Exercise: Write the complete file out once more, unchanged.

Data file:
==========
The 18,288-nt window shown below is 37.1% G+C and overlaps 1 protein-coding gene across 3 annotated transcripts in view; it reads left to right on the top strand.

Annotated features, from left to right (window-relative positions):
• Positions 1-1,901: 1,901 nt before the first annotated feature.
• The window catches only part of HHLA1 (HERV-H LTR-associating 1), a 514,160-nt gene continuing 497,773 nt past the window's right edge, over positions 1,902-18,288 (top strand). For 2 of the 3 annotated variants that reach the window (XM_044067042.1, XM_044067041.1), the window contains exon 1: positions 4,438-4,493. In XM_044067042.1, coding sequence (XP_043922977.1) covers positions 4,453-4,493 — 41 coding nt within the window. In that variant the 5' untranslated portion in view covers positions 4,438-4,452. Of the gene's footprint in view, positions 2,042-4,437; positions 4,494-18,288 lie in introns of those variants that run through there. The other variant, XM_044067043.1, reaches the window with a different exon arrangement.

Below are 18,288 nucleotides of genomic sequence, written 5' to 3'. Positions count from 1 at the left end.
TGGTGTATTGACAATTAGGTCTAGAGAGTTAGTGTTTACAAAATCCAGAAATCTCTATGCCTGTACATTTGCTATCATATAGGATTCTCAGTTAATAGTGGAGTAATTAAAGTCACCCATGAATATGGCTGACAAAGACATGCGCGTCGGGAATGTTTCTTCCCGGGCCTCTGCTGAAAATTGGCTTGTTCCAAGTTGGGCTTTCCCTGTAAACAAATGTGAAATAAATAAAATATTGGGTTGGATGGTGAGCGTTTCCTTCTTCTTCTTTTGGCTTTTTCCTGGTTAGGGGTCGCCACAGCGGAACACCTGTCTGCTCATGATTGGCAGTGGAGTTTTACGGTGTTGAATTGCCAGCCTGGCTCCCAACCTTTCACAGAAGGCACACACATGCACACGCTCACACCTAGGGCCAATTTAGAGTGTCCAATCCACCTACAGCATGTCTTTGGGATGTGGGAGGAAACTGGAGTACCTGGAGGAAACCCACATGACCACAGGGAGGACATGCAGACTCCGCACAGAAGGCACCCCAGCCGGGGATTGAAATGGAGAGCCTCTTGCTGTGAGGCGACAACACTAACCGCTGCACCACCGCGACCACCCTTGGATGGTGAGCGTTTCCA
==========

The 18,288-nt window shown below is 37.1% G+C and overlaps 1 protein-coding gene across 3 annotated transcripts in view; it reads left to right on the top strand.

Annotated features, from left to right (window-relative positions):
• Positions 1-1,901: 1,901 nt before the first annotated feature.
• The window catches only part of HHLA1 (HERV-H LTR-associating 1), a 514,160-nt gene continuing 497,773 nt past the window's right edge, over positions 1,902-18,288 (top strand). For 2 of the 3 annotated variants that reach the window (XM_044067042.1, XM_044067041.1), the window contains exon 1: positions 4,438-4,493. In XM_044067042.1, coding sequence (XP_043922977.1) covers positions 4,453-4,493 — 41 coding nt within the window. In that variant the 5' untranslated portion in view covers positions 4,438-4,452. Of the gene's footprint in view, positions 2,042-4,437; positions 4,494-18,288 lie in introns of those variants that run through there. The other variant, XM_044067043.1, reaches the window with a different exon arrangement.

Below are 18,288 nucleotides of genomic sequence, written 5' to 3'. Positions count from 1 at the left end.
TGGTGTATTGACAATTAGGTCTAGAGAGTTAGTGTTTACAAAATCCAGAAATCTCTATGCCTGTACATTTGCTATCATATAGGATTCTCAGTTAATAGTGGAGTAATTAAAGTCACCCATGAATATGGCTGACAAAGACATGCGCGTCGGGAATGTTTCTTCCCGGGCCTCTGCTGAAAATTGGCTTGTTCCAAGTTGGGCTTTCCCTGTAAACAAATGTGAAATAAATAAAATATTGGGTTGGATGGTGAGCGTTTCCTTCTTCTTCTTTTGGCTTTTTCCTGGTTAGGGGTCGCCACAGCGGAACACCTGTCTGCTCATGATTGGCAGTGGAGTTTTACGGTGTTGAATTGCCAGCCTGGCTCCCAACCTTTCACAGAAGGCACACACATGCACACGCTCACACCTAGGGCCAATTTAGAGTGTCCAATCCACCTACAGCATGTCTTTGGGATGTGGGAGGAAACTGGAGTACCTGGAGGAAACCCACATGACCACAGGGAGGACATGCAGACTCCGCACAGAAGGCACCCCAGCCGGGGATTGAAATGGAGAGCCTCTTGCTGTGAGGCGACAACACTAACCGCTGCACCACCGCGACCACCCTTGGATGGTGAGCGTTTCCA